Using GIS analysis and rendering tools, the team linked the avian behavioral data from the CEC study to the terrain that various species fly over. The GIS analysis provided details such as flight patterns and timing, terrain gradients, and wind direction. The overall visual representation showed where turbines are located relative to bird sightings. The Livermore team’s research indicated that moving turbines away from the high-usage areas would reduce the risk to avian species in the area. This analysis capability is now part of a CEC-sponsored Web-based Renewable Energy Portal, which was developed to aid industry and the public in tracking, trending, and monitoring wind-energy resources.
Out of this initiative grew Wind SENSE, a program funded by the Department of Energy’s Office of Energy Efficiency and Renewable Energy. Wind SENSE combines the Laboratory’s advanced computing capabilities with field data from meteorological towers and other sensors as well as performance data from turbine farms to develop an integrated wind-forecasting tool for grid operators. “The goal of Wind SENSE is to provide control room operators with an awareness, or ‘sense,’ of the wind conditions and energy forecasts in their native operating environments,” says Yen-Nakafuji. A reliable forecasting tool will increase operator confidence in the availability of wind resources when managing the electrical infrastructure.
Through this program, Yen-Nakafuji and her team are working with industries to selectively input data from wind turbine sites into mesoscale models and develop more accurate wind forecasts. “With the information we collect, we can optimize the placement of sensors upwind and downwind of a resource area,” says Yen-Nakafuji. The team can then work with utility operators to generate forecasts 48, 24, and 1 to 3 hours ahead of scheduling times. The team’s next step is to develop a mechanism for integrating this tool into control rooms.
The team is also applying the Laboratory’s expertise in analyzing large-volume data sets to improve wind forecasts. “So much information is available, no one person could possibly make sense of all the data,” says Yen-Nakafuji. Overall, the Laboratory’s contributions are providing industry with the tools needed to ensure that the current infrastructure can reliably accommodate intermittent wind resources.
Climate Change and Future Needs
Global-scale climate models can simulate temperature, pressure, and precipitation changes in addition to other environmental parameters. Typically, these models examine potential changes over the next 50 to 100 years. However, utilities are planning infrastructure to support renewables in the next 3 to 5 years. Using data from climate studies, such as the work performed by the Intergovernmental Panel on Climate Change, the Laboratory is developing computational models to forecast environmental conditions within a shorter time frame. These assessments may provide better insight into how climate change could affect renewable energy sources over the long term and thus future investments in renewables. As an example, if models predict significant decreases in rainfall over the next 20 years, hydroelectric dams may generate less energy than they do today. Plans for the future infrastructure must accommodate these changes to ensure that the electrical grid continues to meet demand.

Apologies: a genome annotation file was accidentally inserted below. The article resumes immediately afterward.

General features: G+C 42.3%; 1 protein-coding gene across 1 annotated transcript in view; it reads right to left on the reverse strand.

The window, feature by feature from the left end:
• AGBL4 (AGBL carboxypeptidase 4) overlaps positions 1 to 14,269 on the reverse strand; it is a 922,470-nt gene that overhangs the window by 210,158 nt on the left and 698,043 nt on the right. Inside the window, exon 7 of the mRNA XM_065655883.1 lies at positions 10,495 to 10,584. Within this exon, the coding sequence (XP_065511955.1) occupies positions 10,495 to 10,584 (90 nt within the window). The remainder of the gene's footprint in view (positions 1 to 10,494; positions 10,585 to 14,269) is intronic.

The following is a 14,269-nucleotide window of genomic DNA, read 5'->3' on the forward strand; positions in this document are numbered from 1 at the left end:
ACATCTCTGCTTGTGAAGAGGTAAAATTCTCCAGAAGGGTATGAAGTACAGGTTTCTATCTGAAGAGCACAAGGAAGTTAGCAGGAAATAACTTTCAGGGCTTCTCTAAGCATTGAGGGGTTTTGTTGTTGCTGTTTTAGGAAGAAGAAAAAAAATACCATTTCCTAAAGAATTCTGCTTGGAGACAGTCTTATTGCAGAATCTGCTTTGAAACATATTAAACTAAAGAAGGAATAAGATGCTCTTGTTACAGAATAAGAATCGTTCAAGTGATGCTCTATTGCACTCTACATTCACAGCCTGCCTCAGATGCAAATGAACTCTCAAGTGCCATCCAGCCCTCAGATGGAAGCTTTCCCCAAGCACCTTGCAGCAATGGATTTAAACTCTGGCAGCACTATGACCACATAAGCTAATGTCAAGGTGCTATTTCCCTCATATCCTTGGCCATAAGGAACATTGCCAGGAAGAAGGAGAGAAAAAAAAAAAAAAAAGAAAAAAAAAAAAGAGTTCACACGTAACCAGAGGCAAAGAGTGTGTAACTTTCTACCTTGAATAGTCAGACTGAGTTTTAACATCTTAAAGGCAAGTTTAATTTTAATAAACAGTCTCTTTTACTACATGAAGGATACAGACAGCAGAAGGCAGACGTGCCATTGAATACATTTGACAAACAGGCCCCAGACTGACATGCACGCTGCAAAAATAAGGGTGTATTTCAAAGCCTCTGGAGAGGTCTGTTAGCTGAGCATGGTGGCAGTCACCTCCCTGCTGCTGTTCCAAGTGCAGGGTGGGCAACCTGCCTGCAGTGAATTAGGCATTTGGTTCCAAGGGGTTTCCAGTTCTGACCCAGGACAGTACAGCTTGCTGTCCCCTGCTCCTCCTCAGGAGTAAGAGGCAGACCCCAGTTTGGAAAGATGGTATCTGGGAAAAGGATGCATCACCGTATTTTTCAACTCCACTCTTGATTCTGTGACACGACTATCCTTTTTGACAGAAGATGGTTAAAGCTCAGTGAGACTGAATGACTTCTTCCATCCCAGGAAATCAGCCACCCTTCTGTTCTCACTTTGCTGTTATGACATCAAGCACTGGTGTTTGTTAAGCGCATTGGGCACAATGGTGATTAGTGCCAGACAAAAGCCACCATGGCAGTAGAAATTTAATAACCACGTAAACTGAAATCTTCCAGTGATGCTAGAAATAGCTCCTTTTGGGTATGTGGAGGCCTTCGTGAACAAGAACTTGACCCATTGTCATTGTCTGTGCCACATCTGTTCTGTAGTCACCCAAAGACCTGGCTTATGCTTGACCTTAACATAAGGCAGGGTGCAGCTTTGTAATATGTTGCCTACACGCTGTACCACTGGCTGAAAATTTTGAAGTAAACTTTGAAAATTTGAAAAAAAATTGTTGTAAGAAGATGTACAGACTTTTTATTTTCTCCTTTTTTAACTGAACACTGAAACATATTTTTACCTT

Hydro, solar, and wind resources could play a vital role in the nation’s future energy production. Working together, the Laboratory, utilities, and the power sector are improving capabilities to integrate these cleaner sources of energy into the grid. As a result, the Laboratory is helping California serve as an example to other states, moving the nation one step closer to reliable, renewable energy and a healthier environment.
Key Words: climate change, electrical grid, electrical infrastructure, intermittent renewables, National Transmission and Energy Resilience Response Analysis (N-TERRA), renewable energy, wind forecasting, Wind SENSE.
For further information contact Dora Yen-Nakafuji (925) 422-8670 (firstname.lastname@example.org).
Lawrence Livermore National Laboratory